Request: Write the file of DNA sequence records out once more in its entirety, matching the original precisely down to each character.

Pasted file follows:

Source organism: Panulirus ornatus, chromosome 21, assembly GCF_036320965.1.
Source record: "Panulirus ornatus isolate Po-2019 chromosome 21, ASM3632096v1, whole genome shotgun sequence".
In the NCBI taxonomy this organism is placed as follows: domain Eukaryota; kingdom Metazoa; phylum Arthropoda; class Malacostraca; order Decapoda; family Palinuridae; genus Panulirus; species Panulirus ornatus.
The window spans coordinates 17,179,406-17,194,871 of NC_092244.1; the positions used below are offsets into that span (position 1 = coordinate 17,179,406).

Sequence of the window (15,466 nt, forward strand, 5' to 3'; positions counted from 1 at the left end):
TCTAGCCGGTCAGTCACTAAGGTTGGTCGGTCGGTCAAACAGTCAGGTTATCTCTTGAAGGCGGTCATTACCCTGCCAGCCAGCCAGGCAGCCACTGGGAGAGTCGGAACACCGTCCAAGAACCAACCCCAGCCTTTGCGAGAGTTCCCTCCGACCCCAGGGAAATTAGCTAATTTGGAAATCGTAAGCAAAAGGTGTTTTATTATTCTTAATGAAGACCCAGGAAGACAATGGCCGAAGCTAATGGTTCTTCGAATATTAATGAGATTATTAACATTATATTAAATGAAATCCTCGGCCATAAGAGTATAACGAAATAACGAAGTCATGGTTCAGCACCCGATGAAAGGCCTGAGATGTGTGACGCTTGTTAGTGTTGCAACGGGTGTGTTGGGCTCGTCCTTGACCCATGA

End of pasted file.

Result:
Source organism: Panulirus ornatus, chromosome 21, assembly GCF_036320965.1.
Source record: "Panulirus ornatus isolate Po-2019 chromosome 21, ASM3632096v1, whole genome shotgun sequence".
In the NCBI taxonomy this organism is placed as follows: domain Eukaryota; kingdom Metazoa; phylum Arthropoda; class Malacostraca; order Decapoda; family Palinuridae; genus Panulirus; species Panulirus ornatus.
The window spans coordinates 17,179,406-17,194,871 of NC_092244.1; the positions used below are offsets into that span (position 1 = coordinate 17,179,406).

Sequence of the window (15,466 nt, forward strand, 5' to 3'; positions counted from 1 at the left end):
TCTAGCCGGTCAGTCACTAAGGTTGGTCGGTCGGTCAAACAGTCAGGTTATCTCTTGAAGGCGGTCATTACCCTGCCAGCCAGCCAGGCAGCCACTGGGAGAGTCGGAACACCGTCCAAGAACCAACCCCAGCCTTTGCGAGAGTTCCCTCCGACCCCAGGGAAATTAGCTAATTTGGAAATCGTAAGCAAAAGGTGTTTTATTATTCTTAATGAAGACCCAGGAAGACAATGGCCGAAGCTAATGGTTCTTCGAATATTAATGAGATTATTAACATTATATTAAATGAAATCCTCGGCCATAAGAGTATAACGAAATAACGAAGTCATGGTTCAGCACCCGATGAAAGGCCTGAGATGTGTGACGCTTGTTAGTGTTGCAACGGGTGTGTTGGGCTCGTCCTTGACCCATGA